Our hypothesis is that this trend of the broadening investor base in private markets is going to continue, particularly with smaller-sized professional investors in terms of the dollars they are allocating. We believe technology is going to be critical to enabling that.
What is natural language processing, and how is this technology helping private equity investors?
We think about natural language processing as technologies designed to make humans more productive by eliminating repetitive and tedious tasks. It involves computers extracting data points from unstructured sources, such as documents, webpages and emails. This technology extracts those data points at scale, following a set of rules.
Similarly, machine-learning technology helps discover patterns in those datasets, allowing you to be a little bit smarter around correlating certain data points or bringing certain fields and a data point together. We use the combination of these technologies to drive our data business and to extract data from hundreds of thousands of documents on behalf of our clients.
What potential applications do you see for technology-aided ESG reporting in private equity, both for GPs and LPs?
At BlackRock we are both an LP and a GP, and we are also a service provider to more than 100 LPs that collect data. We collect data from more than 10,000 funds for those LPs, so we are uniquely positioned to understand the challenges on both the LP and GP side.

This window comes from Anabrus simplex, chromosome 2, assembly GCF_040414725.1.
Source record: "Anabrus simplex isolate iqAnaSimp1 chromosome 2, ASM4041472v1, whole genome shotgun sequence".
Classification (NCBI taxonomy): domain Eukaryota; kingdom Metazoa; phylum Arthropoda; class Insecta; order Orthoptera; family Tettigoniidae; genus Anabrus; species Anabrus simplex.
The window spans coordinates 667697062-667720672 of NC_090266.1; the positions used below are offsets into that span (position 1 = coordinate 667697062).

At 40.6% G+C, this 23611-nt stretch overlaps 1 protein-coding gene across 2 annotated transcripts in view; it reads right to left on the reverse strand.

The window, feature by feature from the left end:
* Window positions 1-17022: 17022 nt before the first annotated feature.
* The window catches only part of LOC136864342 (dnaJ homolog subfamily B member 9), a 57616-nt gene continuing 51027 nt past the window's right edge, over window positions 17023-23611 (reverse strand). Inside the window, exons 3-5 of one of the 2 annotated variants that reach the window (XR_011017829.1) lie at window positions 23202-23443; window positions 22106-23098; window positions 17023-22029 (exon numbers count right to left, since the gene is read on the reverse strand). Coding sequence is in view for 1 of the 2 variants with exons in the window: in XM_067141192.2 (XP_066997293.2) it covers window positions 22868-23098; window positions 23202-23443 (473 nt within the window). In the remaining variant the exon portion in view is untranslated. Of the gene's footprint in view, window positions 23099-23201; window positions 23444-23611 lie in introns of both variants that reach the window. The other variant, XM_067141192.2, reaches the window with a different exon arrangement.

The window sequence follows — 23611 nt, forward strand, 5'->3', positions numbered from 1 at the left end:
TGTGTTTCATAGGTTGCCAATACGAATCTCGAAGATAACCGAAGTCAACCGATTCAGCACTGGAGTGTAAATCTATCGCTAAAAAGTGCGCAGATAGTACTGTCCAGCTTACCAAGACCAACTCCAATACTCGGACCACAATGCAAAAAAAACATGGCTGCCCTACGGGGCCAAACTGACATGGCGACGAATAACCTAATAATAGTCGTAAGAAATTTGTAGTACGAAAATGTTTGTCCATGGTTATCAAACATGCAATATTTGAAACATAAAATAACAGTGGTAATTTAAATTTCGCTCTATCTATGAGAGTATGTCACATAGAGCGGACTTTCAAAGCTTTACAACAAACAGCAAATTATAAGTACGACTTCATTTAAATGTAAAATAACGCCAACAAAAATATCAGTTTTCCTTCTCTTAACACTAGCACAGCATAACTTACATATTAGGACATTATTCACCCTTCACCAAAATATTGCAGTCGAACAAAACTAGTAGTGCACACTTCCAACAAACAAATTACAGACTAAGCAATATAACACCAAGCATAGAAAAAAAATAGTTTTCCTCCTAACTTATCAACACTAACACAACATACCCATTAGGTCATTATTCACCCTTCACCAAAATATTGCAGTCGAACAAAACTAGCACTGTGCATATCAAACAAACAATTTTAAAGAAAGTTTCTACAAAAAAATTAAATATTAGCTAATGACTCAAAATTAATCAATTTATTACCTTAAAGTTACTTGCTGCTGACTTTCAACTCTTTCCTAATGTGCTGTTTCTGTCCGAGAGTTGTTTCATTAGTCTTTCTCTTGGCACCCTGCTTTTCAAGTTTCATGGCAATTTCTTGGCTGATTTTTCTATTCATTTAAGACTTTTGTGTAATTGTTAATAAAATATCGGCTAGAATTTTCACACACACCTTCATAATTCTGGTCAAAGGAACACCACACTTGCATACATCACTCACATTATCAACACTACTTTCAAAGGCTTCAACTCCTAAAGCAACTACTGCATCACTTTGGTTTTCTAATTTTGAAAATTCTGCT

There is a huge demand from LPs for quantifiable ESG data. There is also an evolving regulatory landscape globally for ESG disclosure requirements. The challenge we are dealing with is there are a lot of GPs that are not reporting ESG information to LPs, and when it is reported, it is very varied. In addition, because there are so many different ESG reporting frameworks in place globally, it becomes very cumbersome for LPs, even if they get the data, to comprehend what is in it. That is the pain point for LPs.
Meanwhile, on the GP side, managers are being asked for all of these custom requests from their LPs. That means there is also a tax on them to think about: “OK, so now I have to put this data in eight different formats,” for example. We think there is an opportunity for collaboration across all of these channels, and investor interest and technology will be a big part of that.
We also believe GPs will have to quickly establish ESG monitoring processes because, before they can report all this information, they need to collect it and understand what the exposures are for their portfolio companies or the companies they are lending to. GPs are also going to need technology and solutions to help, both with data sourcing and with interpreting and understanding that data.
Furthermore, right now, there is not a broad industry benchmark that allows either GPs or LPs to assess whether an ESG number is necessarily good or bad. So, we will also need technology to help deliver benchmarks.
Sloane Collins is head of product strategy for private markets technology solutions at BlackRock